As a Jew, who has lived in parts of the country where there aren't many Jews, I am somewhat familiar with being perceived as an outsider. But I am not religious and am very assimilated, so many don't know whether I am Jewish or not.
I think the sense of "otherness" really stems from a lack of familiarity with customs - - and it just is kinda easy to understand why the customs of others seem so darned strange to us (the insiders).
Yet, when you are surrounded by the unusual custom, it seems normal.
For example, no one really questions the fact that a medieval torture device is the symbol of Christianity worldwide - - to the extent that people wear it around their neck and build huge ones on the sides of buildings. Crosses are so so prevalent that we are comfortable with them.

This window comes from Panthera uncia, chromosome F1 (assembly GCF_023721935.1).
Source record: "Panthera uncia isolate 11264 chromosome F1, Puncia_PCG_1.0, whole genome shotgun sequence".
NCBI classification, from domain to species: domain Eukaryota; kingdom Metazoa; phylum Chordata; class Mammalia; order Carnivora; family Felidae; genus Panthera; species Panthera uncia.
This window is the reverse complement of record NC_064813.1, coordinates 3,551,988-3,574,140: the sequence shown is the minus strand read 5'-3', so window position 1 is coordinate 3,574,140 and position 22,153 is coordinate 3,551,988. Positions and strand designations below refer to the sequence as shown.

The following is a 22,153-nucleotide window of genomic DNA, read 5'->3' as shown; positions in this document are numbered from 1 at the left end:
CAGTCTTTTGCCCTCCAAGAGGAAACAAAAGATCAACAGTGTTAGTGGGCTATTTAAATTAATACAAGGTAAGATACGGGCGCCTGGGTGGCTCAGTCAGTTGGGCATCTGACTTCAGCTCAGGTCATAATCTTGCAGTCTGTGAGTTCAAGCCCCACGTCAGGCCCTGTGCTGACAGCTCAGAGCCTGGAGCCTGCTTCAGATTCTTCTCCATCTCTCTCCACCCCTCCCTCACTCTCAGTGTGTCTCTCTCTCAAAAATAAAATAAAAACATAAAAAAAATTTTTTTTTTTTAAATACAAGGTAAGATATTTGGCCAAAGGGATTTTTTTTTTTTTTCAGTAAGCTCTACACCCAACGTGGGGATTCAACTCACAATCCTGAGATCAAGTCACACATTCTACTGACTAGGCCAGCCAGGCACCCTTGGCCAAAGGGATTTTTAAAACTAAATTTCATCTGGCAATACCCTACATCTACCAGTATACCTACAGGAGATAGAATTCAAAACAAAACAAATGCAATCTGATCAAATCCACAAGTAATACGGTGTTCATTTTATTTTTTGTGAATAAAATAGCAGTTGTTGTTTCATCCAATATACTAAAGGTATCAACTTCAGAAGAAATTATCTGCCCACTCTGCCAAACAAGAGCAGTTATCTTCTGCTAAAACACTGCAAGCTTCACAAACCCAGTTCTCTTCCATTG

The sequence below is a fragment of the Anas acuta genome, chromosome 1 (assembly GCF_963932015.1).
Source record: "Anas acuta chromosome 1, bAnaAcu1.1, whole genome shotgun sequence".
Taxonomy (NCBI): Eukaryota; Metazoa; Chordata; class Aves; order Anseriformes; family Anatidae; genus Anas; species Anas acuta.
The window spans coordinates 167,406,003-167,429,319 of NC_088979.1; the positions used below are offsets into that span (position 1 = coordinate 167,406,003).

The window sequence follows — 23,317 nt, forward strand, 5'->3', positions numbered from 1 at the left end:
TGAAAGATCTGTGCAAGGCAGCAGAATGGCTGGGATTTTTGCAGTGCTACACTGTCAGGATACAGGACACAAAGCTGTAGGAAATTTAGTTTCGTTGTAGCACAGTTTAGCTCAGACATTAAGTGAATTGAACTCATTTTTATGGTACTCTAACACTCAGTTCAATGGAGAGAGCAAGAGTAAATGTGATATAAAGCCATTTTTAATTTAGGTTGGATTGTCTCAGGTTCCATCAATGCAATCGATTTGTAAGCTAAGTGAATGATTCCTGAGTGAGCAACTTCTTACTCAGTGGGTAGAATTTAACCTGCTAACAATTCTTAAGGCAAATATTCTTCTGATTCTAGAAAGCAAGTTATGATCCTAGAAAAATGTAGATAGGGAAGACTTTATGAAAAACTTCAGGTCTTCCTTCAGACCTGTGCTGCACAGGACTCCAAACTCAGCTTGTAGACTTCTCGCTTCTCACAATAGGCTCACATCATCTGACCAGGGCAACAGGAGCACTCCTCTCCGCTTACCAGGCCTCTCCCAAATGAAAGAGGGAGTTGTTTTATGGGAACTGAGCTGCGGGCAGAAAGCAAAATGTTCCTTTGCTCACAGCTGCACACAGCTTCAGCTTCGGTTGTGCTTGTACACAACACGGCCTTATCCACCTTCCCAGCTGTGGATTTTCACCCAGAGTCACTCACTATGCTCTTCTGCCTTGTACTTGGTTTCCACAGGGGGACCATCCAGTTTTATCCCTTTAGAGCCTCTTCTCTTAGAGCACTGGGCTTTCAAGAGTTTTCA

But if a religious Jew wears a head covering, it really marks them as different and seems very strange to those of us who do not wear yarmulkes.
I just think that lack of familiarity with other cultures and what the meanings behind their rituals and symbols really are that just feels very uncomfortable. We don't want to offend others - - by staring, by asking questions about their symbols or rituals, so instead we take the easier route of avoiding. Which can be perceived as ostracizing.
So, "other" is just a descriptor for people not taking part in the majority culture and sticking to their own.